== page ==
Over half of all biologically active peptides and peptide hormones are α-amidated at their C-terminus, which is essential for their full biological activities. Amidation is accomplished through the sequential reaction of the two enzymes encoded by the single bifunctional, peptidylglycine α-amidating monooxygenase (PAM or an α-amidating enzyme). PAM catalyzes the formation of a peptide amide from peptide precursors that include a C-terminal glycine, and requires copper, molecular oxygen, and ascorbate. PAM is the only enzyme that produces peptide amides in vivo. However, various strategies utilizing PAM, carboxypeptidase-Y enzymes, and chemical synthesis have been developed for producing peptide amides in vitro. The growing need and importance of peptide amide drugs has highlighted the necessity for an efficient in vitro amidating system for industrial application. In recent years, recombinant systems for enzymatic amidation have received growing attention for the production of peptide hormones, like calcitonin and oxytocin. This review presents the current situation regarding amidation, with a special emphasis on the industrial production of peptide hormones.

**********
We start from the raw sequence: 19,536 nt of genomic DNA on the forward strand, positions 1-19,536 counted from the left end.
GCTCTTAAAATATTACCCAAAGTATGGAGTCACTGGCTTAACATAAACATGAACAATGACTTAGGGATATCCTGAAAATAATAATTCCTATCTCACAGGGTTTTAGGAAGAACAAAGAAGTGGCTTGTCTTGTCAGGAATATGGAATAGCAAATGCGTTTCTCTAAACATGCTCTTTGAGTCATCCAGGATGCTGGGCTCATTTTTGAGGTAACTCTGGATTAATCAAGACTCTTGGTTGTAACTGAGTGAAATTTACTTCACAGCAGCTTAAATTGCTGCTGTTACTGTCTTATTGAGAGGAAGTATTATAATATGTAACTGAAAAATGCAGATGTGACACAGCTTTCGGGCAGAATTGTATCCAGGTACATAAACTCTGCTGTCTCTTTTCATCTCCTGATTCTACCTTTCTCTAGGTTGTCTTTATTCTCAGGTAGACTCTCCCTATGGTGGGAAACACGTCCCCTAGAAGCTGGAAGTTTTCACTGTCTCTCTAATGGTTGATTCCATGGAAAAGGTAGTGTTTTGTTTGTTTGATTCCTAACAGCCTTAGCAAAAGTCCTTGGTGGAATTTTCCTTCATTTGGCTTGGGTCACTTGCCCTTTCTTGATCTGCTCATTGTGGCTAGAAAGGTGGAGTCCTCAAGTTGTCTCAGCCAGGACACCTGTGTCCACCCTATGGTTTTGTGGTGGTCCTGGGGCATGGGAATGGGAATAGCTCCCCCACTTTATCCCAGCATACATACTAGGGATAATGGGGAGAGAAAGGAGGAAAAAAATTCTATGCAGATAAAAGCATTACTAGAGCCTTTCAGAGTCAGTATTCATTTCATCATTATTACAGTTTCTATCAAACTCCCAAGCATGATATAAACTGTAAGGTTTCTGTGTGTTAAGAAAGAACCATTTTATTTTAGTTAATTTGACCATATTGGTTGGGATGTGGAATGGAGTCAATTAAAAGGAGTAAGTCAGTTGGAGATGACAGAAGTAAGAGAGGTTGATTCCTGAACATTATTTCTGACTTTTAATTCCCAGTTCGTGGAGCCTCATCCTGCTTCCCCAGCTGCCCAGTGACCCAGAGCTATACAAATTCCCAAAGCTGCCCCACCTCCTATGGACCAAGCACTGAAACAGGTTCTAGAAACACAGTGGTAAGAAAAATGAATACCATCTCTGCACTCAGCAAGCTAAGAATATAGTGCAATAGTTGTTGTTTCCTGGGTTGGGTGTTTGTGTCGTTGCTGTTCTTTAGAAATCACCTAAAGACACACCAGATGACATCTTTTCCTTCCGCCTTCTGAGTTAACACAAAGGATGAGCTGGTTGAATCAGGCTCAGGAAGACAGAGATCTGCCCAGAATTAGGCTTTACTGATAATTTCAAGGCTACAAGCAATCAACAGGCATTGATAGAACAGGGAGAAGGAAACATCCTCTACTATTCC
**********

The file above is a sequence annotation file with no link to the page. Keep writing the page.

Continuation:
All Science Journal Classification (ASJC) codes
- Applied Microbiology and Biotechnology
- Biomedical Engineering